Tonight, the Orlando Magic return to the United Center to face the Chicago Bulls for the first time since the Bulls soundly out-worked and out-played them on January 2nd. The Bulls are among the league's worst offensive teams due to their reliance on the long two-pointer, attempting 29.1 of them per game, to just 11.5 three-pointers. But Chicago has managed a .500 record due to its outstanding defense, ranking first in opponent free-throw rat, 6th in effective field goal percentage allowed, and 7th in defensive efficiency. Orlando is an elite defensive team in its own right, but has the offense to match, which could prove to be the difference tonight.
|2009/2010 NBA Season|
|February 10th, 2010|
|Jameer Nelson||PG||Derrick Rose|
|Vince Carter||SG||Kirk Hinrich|
|Matt Barnes||SF||Luol Deng|
|Rashard Lewis||PF||Taj Gibson|
|Dwight Howard||C||Brad Miller|
|January 2nd: Bulls 101, Magic 93|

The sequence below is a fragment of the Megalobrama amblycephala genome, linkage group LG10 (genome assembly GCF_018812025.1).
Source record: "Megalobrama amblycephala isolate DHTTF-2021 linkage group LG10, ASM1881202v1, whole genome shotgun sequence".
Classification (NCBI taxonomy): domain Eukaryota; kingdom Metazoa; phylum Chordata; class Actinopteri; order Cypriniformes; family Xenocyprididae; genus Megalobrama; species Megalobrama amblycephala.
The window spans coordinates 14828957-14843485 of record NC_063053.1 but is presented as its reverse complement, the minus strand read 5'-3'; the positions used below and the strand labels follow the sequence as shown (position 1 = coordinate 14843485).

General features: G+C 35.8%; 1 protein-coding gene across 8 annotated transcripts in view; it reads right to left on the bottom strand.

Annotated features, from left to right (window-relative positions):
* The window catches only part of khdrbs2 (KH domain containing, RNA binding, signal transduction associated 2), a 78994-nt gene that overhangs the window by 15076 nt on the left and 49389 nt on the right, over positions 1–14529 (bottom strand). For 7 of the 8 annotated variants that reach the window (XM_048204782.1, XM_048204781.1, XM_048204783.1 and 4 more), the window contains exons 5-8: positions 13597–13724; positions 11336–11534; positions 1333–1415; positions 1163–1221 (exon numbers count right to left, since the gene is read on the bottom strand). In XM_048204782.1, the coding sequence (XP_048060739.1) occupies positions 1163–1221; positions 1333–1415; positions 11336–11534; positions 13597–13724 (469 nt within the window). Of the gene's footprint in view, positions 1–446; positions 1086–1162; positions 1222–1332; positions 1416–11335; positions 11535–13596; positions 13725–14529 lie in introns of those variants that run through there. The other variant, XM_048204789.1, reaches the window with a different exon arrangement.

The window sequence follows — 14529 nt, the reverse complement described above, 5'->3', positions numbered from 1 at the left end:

Thing is, Chicago has that whole effort thing going for it, which is partially responsible for its earlier win over the Magic. Orlando struggled to box out the likes of Joakim Noah, Taj Gibson, and Brad Miller. Though Noah will miss tonight's game, the effort question remains. Rashard Lewis--who gamely battled David West for a key offensive board off a Dwight Howard free-throw miss on Monday--must really assert himself against Gibson, whose hard work, in concert with Tyrus Thomas' bad attitude, has buried the younger, more talented Thomas on the bench. Kelly Dwyer has no doubt that Thomas will blossom with whichever team acquires him before next week's trading deadline.
I expect the Magic will take their earlier loss to heart and will thus play smarter, better ball tonight. They can live with Derrick Rose and Luol Deng launching those long two-pointers so long as they're well contested, and that they secure the defensive board to limit Chicago's opportunities. On the other end, it's important for Howard to run the floor and establish deep post position, because the Bulls are second only to the Magic in defending shots taken at the rim. Better to attack in transition before the defense can set than to take your chances in the half-court, yes?